|'Rocketboom' May Be Future of
May 6, 2005
NEW YORK -- What's ahead on TV? In a couple of weeks the broadcast
networks will announce their fall schedules.
Meanwhile, viewers await word on how "The CBS Evening News" will be
retooled into a newscast for the next generation. Thus does television
race to meet the future.
But there are clues to that future available to anyone who looks for
them. Check your computer screen, for instance, for evidence of what
someday may be known as what used to be TV -- like "Rocketboom."
|"Rocketboom" is a Monday-through-Friday video Web log, or vlog, staged
as a mini-newscast. Modeled on television yet summoned from
cyberspace, each bite-sized dispatch shines a light on what the future
seems to be: Whatever you feel like putting out there, accessible to
anyone at any time, and (since there will no longer need to be fixed
roles in this process) whatever everyone else feels like putting out
there for you.
Already you can click to "Rocketboom" whenever you want to catch
today's 3-to-5-minute installment or tap the archives.
Then, after the burst of flashing images in the opening sequence, what
you get is a slice of Internet culture with a playful twist. It might
be a selection of quirky bulletins or a music video. An on-the-street
survey (question: Mac or PC?), a remote from a comedy club or an
outing to the top of the Empire State Building.
On the March 4 "Rocketboom," it was a long-distance chat with a patron
in a Charlotte, N.C., barroom, as seen by the bar's own Webcam.
Conducting that interview was "Rocketboom" anchorwoman Amanda Congdon
in Manhattan, from her no-frills set: a desk barely larger than a TV
table in front of a world map tacked to the wall.
Congdon is reason enough to watch "Rocketboom." A fizzy ingenue with a
mischievous streak, she bridges the gap between the program's dual
missions: to be a newscast homage and a New Media breakthrough. She
makes "Rocketboom" comfortable and cool, all at the same time.
"We wanted to have a creative video blog that would be palatable," she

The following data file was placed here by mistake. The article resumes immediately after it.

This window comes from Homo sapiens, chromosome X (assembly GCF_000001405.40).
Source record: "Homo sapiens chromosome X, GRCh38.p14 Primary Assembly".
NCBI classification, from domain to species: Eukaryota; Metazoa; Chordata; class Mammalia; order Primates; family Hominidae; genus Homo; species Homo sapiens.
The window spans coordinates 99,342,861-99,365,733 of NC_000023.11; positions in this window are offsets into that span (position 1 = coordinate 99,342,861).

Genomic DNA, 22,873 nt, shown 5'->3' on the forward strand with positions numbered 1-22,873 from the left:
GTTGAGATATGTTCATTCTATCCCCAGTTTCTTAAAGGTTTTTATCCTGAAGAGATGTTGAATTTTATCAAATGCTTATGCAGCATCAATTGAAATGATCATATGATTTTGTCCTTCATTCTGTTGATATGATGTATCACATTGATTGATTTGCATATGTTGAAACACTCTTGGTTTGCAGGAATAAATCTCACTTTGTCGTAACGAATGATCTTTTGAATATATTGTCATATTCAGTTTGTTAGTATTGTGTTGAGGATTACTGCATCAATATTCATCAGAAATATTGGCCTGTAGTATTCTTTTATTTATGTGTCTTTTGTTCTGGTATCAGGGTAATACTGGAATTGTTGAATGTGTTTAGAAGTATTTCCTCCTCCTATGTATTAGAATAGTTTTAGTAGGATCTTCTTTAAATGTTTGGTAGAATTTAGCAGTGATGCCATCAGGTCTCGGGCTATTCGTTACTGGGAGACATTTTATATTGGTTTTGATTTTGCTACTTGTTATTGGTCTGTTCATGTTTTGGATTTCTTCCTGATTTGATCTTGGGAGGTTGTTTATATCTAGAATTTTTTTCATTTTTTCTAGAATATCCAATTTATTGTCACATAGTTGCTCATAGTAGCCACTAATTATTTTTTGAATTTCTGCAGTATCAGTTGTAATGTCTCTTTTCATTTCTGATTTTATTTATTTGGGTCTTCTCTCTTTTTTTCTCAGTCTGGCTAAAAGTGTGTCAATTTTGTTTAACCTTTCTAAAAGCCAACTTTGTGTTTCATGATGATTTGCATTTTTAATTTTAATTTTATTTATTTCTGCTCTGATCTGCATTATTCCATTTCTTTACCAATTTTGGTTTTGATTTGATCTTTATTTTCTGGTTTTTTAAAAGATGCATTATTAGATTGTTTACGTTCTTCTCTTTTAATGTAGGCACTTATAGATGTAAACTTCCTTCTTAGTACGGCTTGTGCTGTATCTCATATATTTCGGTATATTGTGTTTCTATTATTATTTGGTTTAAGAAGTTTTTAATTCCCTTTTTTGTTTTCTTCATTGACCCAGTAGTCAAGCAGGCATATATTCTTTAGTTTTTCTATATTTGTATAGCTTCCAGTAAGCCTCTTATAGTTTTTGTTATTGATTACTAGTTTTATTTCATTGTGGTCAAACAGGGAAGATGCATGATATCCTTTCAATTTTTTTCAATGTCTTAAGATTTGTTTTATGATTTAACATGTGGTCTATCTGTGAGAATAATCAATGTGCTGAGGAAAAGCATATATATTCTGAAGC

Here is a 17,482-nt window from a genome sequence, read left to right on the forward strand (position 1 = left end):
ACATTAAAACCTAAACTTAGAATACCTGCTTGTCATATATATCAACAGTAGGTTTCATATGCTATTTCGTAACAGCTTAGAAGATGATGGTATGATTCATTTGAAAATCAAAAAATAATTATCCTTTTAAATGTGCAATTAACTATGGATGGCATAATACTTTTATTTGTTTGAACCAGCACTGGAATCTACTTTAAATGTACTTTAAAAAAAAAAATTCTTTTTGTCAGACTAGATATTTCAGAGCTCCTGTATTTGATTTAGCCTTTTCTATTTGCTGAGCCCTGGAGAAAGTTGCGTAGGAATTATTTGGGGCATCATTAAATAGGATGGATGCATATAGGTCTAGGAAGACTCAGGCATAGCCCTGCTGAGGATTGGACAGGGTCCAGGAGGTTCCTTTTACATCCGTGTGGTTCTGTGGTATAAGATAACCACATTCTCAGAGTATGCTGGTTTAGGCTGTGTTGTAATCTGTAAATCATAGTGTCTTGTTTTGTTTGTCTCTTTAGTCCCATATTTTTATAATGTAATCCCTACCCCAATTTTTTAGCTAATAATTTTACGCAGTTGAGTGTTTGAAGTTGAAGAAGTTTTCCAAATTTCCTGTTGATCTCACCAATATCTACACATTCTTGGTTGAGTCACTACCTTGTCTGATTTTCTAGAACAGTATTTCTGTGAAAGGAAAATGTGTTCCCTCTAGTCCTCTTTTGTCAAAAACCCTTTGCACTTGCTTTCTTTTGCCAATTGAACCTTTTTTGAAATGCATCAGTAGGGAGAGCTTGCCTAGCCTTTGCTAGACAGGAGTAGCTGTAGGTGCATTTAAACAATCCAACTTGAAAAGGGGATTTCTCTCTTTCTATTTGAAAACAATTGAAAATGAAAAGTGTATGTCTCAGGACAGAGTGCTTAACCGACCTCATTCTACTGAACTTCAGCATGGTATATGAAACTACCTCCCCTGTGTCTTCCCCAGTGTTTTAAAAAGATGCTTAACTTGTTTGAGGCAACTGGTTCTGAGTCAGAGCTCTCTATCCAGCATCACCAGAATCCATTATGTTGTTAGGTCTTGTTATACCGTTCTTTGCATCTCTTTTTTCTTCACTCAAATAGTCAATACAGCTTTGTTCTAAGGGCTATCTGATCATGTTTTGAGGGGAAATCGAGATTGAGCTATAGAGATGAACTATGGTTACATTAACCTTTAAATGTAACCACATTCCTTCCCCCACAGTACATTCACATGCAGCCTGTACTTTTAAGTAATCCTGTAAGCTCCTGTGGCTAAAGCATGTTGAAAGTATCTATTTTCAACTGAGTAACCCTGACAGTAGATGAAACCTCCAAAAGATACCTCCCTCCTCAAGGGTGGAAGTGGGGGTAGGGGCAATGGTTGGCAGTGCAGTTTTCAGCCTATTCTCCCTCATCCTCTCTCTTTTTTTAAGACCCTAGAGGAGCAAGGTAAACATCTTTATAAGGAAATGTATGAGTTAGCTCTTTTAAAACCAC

says. "A lot of the video blogs out there are by someone in their
bedroom, half-awake. Mainstream America is not gonna want to watch
that. We wanted to get people watching stuff online, to get people
interested in this new medium."
An aspiring actress, the 23-year-old Congdon appeared last season on
NBC's "The Restaurant" (a "pseudo-reality show," she scoffs, for which
she was cast by the network as a disgruntled coat-check girl).
Then last September, she spied the "Rocketboom" casting call on the
craigslist Web site.
"Rocketboom" creator Andrew Baron, a 34-year-old specialist in Web
design and technology, says he was seeking someone "professional, who
was also versed in Web logs" -- except Congdon wasn't.
"I had never gotten into vlogs or podcasts or anything like that," she
admits. "When I auditioned, I went, `So you're gonna take me and put
it online? Cool!' I never really understood what I was getting into,
that it would be so much more than that.
"I'm completely submerged into that culture now."
But Congdon, who rounds out her workdays auditioning for roles on TV
and other old-school media, finds too many people are stuck in the
"People in the casting world tune out when I tell them about `Rocketboom.'
I can see it in their eyes," she says. "They just can't grasp that
anything online could be worthwhile, which to me is strange,
considering how the world is moving."
The audience for "Rocketboom," which began last October, is currently
25,000 downloads a day, and -- mostly dependent on word-of-mouth (or
should that be word-of-mouse?) -- it's growing.
Baron has recently hired correspondents in Los Angeles, Minneapolis
and Boston. To make the venture pay, he peddles ad time at the end of
How big, how lucrative, how revolutionary could "Rocketboom" become?
Nothing is sure except this: Technology won't hold it back. From day
one it blanketed the globe, issuing forth from a consumer-grade
videocam and a laptop.
"It's raw," allows Congdon, but that, of course, is part of the fun.
"Not like TV production, which is polished and perfect. If something
has a TV finish, people are suspicious.
"But I WOULD like to get the lighting better."
Adds Baron, whose Upper West Side flat serves as the "Rocketboom"
studio: "I'd like to get it out of my apartment."
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